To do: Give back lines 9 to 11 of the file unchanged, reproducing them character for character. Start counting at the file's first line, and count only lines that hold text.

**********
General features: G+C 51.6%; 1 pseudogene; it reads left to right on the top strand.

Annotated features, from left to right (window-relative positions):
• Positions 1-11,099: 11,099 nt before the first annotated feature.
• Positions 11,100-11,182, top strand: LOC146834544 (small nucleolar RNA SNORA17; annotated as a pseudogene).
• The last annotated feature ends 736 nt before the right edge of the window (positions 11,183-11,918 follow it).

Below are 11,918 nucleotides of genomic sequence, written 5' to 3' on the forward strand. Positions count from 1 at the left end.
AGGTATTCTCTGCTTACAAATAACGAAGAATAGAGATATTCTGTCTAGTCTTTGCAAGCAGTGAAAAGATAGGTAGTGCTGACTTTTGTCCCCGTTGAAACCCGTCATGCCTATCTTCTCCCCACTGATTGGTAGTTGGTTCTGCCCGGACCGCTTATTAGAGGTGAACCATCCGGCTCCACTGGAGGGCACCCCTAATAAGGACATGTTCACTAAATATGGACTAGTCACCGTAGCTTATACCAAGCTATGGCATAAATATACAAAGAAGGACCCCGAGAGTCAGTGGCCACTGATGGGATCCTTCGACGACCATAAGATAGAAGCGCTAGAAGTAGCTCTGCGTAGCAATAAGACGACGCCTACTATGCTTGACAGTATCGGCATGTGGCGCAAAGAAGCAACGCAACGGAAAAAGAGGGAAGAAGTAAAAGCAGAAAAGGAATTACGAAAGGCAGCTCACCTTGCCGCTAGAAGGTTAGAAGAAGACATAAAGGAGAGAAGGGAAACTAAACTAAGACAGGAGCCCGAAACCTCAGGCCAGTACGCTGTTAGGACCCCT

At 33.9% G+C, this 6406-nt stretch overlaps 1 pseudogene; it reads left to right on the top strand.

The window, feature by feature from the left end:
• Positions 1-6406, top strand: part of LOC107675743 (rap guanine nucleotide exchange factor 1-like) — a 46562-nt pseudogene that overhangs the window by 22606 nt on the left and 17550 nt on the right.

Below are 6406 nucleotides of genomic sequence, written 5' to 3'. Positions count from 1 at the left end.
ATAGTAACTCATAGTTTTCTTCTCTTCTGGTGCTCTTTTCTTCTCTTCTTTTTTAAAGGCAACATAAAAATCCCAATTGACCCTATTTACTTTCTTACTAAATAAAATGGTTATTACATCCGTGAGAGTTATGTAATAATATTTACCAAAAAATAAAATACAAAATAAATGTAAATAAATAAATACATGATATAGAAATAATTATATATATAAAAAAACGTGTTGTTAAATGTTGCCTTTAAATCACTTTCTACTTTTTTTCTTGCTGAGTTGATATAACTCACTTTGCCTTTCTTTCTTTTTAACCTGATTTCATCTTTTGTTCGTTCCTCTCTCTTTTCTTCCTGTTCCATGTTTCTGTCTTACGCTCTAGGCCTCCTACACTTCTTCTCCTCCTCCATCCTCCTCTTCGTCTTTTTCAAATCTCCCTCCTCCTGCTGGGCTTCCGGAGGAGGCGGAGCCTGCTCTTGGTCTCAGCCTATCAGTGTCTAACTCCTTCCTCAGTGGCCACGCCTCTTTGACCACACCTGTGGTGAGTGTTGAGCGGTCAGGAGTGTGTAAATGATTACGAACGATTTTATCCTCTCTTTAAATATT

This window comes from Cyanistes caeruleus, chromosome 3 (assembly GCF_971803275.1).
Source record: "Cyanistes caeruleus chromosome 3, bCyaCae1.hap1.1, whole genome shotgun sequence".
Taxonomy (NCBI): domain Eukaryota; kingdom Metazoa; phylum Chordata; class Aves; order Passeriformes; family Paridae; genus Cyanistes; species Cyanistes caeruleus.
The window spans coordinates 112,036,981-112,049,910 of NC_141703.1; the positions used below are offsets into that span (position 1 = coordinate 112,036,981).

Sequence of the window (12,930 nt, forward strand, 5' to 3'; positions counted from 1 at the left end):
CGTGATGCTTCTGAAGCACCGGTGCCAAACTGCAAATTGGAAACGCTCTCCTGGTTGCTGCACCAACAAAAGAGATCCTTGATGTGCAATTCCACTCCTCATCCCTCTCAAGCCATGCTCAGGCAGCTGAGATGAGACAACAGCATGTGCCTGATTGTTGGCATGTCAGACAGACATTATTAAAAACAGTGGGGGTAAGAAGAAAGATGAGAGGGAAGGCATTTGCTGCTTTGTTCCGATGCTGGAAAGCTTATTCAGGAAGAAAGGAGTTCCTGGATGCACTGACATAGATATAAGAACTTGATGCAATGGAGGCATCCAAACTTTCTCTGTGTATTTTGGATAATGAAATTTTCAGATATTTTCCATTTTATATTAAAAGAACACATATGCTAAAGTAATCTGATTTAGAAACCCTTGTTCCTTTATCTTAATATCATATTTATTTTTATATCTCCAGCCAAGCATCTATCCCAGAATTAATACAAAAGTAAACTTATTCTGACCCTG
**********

The window, feature by feature from the left end:
• Positions 1-6406, top strand: part of LOC107675743 (rap guanine nucleotide exchange factor 1-like) — a 46562-nt pseudogene that overhangs the window by 22606 nt on the left and 17550 nt on the right.

Below are 6406 nucleotides of genomic sequence, written 5' to 3'. Positions count from 1 at the left end.